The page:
SPRINGDALE -- A $3 million expansion of refrigeration technology at Northwest Technical Institute will make its learning program a national leader in the field, according to businesses that donated two-thirds of the cost.
The first stages of the project are expected to be open by September of next year.
Plans for the ammonia technology and industrial maintenance center were included in a report last month from the Northwest Arkansas Council, a group of area business leaders. Another gift to the school will go to construction of a welding facility, according to the council. Gov. Asa Hutchinson attended the formal announcement Wednesday that set out details of the refrigeration program.
Private industry, including Tyson Foods, gave $2 million toward the program. The governor announced he was releasing $1 million of his discretionary funds for the remainder. About $900,000 will go into renovating space at the institute, and the rest will go into new equipment and construction.
Tyson is contributing $1 million to the center while 17 other business are making contributions ranging from money to technical support and donating state-of-the-art industrial refrigeration equipment, according to Wednesday's announcement.
Northwest Technical Institute is a state-supported school, which offers programs for high school students and adults in industrial maintenance, diesel technology, nursing and information technology. The center will attract students from all over the country, predicted David Rook, associate director of refrigeration training for Tyson Foods.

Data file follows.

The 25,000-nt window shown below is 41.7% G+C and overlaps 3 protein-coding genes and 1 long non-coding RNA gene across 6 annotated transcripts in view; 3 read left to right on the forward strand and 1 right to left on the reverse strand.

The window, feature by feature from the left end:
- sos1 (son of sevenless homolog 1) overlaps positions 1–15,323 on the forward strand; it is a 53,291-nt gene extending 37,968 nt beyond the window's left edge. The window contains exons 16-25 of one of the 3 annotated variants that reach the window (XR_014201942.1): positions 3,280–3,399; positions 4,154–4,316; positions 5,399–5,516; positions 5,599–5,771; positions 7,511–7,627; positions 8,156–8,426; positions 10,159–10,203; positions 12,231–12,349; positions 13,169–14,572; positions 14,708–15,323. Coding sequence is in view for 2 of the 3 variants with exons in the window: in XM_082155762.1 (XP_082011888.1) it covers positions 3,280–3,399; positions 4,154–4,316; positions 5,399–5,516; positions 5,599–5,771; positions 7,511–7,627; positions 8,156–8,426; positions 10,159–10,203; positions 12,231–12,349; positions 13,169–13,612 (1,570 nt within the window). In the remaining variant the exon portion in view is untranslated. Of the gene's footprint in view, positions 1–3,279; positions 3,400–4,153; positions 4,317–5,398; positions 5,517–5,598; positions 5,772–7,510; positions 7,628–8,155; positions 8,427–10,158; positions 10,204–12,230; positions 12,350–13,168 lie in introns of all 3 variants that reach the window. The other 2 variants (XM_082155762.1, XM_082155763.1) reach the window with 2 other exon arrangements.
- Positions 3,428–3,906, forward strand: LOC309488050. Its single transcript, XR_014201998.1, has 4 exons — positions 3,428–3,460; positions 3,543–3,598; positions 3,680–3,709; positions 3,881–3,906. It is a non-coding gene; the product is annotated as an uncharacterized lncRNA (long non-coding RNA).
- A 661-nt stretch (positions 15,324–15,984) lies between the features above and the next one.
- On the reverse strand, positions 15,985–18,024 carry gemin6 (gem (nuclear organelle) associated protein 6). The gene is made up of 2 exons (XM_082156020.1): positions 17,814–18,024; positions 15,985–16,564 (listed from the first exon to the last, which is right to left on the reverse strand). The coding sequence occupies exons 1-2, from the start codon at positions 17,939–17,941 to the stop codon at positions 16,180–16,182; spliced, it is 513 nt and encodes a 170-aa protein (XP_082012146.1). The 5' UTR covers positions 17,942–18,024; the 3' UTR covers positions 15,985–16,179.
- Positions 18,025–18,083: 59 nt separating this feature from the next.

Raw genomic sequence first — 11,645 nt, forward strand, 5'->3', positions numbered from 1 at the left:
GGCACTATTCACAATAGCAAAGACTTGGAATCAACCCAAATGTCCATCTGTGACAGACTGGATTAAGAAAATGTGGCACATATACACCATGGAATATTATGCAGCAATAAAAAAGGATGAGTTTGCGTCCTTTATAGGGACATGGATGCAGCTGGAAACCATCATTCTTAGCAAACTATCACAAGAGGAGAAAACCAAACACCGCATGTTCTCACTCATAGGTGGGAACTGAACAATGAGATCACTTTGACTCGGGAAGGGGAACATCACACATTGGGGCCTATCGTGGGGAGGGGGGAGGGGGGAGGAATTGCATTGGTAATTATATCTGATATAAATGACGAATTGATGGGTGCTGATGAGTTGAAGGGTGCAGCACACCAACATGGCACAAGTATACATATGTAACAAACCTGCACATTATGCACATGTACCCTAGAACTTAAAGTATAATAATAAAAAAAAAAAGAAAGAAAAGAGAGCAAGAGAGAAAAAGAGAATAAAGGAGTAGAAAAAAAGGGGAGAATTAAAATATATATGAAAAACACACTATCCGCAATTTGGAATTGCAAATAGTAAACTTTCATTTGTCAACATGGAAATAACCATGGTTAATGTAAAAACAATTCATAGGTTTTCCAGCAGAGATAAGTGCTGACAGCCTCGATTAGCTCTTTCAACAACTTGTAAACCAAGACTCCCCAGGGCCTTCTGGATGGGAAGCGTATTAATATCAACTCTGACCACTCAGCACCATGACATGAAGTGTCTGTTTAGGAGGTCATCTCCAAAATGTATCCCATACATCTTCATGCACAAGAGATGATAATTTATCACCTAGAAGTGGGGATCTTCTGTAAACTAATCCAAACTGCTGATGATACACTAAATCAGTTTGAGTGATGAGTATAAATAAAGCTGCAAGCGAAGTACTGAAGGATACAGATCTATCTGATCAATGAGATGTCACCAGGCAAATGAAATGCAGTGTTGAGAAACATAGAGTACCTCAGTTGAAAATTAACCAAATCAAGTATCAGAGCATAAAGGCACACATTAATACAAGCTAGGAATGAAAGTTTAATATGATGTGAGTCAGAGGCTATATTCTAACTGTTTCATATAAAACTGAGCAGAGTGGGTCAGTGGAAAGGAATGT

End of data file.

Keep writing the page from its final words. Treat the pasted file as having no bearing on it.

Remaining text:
A graduate of such a year-long program can expect a starting salary of $48,000, according to industry figures, and will rise rapidly with experience and added responsibilities. The new facility will add at least 18,000 square feet to the school's refrigeration training space at 604 Bain St. in Springdale.
The number of students the facility can handle isn't determined yet, but demand is expected to be high, Rook said. Curriculum details are also being worked out, he said.
At least 75 positions for trained refrigeration technicians are immediately available in Northwest Arkansas, he said. The shortage is severe and nationwide, he said.
Blake Robertson, president of the institute, said the project is an outstanding example of the kind of private and public support he called for earlier this month, when the Northwest Arkansas Council report came out.
"It is going to increase our visibility beyond that of a regional career education center into one that is nationally known," he said.
Hutchinson said Arkansas in general and Northwest Arkansas in particular is being recognized as a leader in the field of career-oriented education.
In his remarks at the plan's announcement, Hutchinson noted President Donald Trump invited him to Tuesday's signing ceremony for legislation updating the federal Carl D. Perkins Career and Technical Education Act. The governor is the chairman of the National Governor's Association committee on career education. He holds that position in part because of the state's efforts in that field, he said.
NW News on 08/02/2018